Gary Cahill and Phil Jagielka will be the starting centre-back pairing and it would appear as if Phil Jones and Chris Smalling will go as reserves. Aside from probably being the future in that position both players can fill in at other positions if required which is very useful. Steven Caulker is another but realistically he needs an extremely good run of form and a severe drop from either Smalling or Jones. Other options include Michael Dawson and Ryan Shawcross but neither would appear to be in favour with Hodgson.
In the middle Steven Gerrard and Jack Wilshere would perhaps seem the only guaranteed places on the plane. Taking both Frank Lampard and Michael Carrick to the finals would mean three over-30s in central midfield and Hodgson might want a bit more youth in that mix.
That doesn’t necessarily mean Tom Cleverley though; the Manchester United man seems to have created an illusion over his ability thanks to the stature his current employers. Manchester City’s James Milner should go to Brazil if only for his hard working attitude and versatility and Jordan Henderson is another who could secure a place in the squad.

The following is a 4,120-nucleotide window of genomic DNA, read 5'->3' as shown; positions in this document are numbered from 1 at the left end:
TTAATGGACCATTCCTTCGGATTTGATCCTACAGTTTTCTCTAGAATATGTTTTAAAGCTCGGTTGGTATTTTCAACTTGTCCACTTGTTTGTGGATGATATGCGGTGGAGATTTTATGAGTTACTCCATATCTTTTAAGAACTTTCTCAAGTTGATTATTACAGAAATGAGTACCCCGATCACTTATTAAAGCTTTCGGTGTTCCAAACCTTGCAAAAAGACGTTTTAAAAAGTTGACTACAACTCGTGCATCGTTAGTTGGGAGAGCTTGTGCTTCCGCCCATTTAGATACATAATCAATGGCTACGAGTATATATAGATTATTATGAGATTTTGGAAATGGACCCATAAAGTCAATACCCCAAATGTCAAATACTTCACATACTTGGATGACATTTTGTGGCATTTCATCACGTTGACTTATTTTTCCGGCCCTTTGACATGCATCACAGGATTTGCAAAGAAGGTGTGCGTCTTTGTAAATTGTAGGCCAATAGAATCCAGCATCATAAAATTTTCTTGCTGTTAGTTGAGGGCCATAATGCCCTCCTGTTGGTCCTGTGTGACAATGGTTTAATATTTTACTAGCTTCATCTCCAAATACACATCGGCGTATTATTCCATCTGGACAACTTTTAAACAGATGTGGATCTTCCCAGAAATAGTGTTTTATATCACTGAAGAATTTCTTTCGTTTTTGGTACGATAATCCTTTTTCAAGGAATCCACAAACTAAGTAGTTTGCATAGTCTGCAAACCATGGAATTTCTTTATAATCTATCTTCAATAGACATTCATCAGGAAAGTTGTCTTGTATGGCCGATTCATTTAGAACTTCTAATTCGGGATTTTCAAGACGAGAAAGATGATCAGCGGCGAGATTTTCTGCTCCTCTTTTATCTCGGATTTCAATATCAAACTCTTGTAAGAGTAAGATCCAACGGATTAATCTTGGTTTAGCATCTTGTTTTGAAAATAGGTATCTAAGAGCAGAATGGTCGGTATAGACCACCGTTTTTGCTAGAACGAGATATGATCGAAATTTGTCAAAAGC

Wide men / Forwards
On the wing Hodgson could face some really tough decisions. You would imagine that Andros Townsend, Theo Walcott and Danny Welbeck will all be selected. That’ll leave one place up for grabs and at the moment it looks like Adam Lallana is in pole position. If he keeps up his current form it’ll be extremely difficult to wrestle that plane ticket from him. Ross Barkley and Aaron Lennon will also be in contention right up until the end.
Up front Wayne Rooney and Daniel Sturridge pick themselves, especially on current club form. Depending on how many midfielders are taken (and including the fact that Welbeck is counted as a winger for England) there could be just one spot left. At the moment that should be filled by Rickie Lambert but Andy Carroll, Jermain Defoe, Jay Rodriguez and Gary Hooper will want to have a say in matters before June.
So what did Germany & Chile teach us?